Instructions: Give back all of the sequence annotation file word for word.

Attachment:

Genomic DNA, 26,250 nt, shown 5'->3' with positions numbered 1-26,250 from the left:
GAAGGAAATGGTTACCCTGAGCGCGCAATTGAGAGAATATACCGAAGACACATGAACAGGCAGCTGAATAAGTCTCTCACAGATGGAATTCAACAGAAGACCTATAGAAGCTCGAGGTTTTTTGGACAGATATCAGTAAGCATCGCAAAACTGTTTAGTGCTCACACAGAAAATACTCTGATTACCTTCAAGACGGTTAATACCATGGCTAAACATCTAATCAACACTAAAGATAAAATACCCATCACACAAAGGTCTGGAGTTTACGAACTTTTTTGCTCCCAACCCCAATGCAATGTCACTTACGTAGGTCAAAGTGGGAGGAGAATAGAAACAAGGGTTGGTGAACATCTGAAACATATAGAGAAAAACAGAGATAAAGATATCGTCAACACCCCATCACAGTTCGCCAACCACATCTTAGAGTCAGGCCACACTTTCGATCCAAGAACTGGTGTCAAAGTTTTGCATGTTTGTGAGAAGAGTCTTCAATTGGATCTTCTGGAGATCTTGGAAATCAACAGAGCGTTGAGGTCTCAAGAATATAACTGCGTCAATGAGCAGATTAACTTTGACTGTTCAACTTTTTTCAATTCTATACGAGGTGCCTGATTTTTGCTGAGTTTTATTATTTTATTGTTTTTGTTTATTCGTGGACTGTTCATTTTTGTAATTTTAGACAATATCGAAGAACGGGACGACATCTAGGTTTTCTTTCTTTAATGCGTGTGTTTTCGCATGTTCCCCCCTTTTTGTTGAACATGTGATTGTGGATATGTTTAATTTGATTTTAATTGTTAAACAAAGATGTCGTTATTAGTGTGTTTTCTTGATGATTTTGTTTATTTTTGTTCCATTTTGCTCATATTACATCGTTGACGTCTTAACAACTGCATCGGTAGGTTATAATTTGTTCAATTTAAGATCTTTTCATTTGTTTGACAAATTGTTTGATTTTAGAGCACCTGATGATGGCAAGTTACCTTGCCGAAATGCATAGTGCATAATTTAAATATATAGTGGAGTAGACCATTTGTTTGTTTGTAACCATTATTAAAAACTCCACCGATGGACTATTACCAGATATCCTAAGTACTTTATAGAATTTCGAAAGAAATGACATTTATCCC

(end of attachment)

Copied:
Genomic DNA, 26,250 nt, shown 5'->3' with positions numbered 1-26,250 from the left:
GAAGGAAATGGTTACCCTGAGCGCGCAATTGAGAGAATATACCGAAGACACATGAACAGGCAGCTGAATAAGTCTCTCACAGATGGAATTCAACAGAAGACCTATAGAAGCTCGAGGTTTTTTGGACAGATATCAGTAAGCATCGCAAAACTGTTTAGTGCTCACACAGAAAATACTCTGATTACCTTCAAGACGGTTAATACCATGGCTAAACATCTAATCAACACTAAAGATAAAATACCCATCACACAAAGGTCTGGAGTTTACGAACTTTTTTGCTCCCAACCCCAATGCAATGTCACTTACGTAGGTCAAAGTGGGAGGAGAATAGAAACAAGGGTTGGTGAACATCTGAAACATATAGAGAAAAACAGAGATAAAGATATCGTCAACACCCCATCACAGTTCGCCAACCACATCTTAGAGTCAGGCCACACTTTCGATCCAAGAACTGGTGTCAAAGTTTTGCATGTTTGTGAGAAGAGTCTTCAATTGGATCTTCTGGAGATCTTGGAAATCAACAGAGCGTTGAGGTCTCAAGAATATAACTGCGTCAATGAGCAGATTAACTTTGACTGTTCAACTTTTTTCAATTCTATACGAGGTGCCTGATTTTTGCTGAGTTTTATTATTTTATTGTTTTTGTTTATTCGTGGACTGTTCATTTTTGTAATTTTAGACAATATCGAAGAACGGGACGACATCTAGGTTTTCTTTCTTTAATGCGTGTGTTTTCGCATGTTCCCCCCTTTTTGTTGAACATGTGATTGTGGATATGTTTAATTTGATTTTAATTGTTAAACAAAGATGTCGTTATTAGTGTGTTTTCTTGATGATTTTGTTTATTTTTGTTCCATTTTGCTCATATTACATCGTTGACGTCTTAACAACTGCATCGGTAGGTTATAATTTGTTCAATTTAAGATCTTTTCATTTGTTTGACAAATTGTTTGATTTTAGAGCACCTGATGATGGCAAGTTACCTTGCCGAAATGCATAGTGCATAATTTAAATATATAGTGGAGTAGACCATTTGTTTGTTTGTAACCATTATTAAAAACTCCACCGATGGACTATTACCAGATATCCTAAGTACTTTATAGAATTTCGAAAGAAATGACATTTATCCC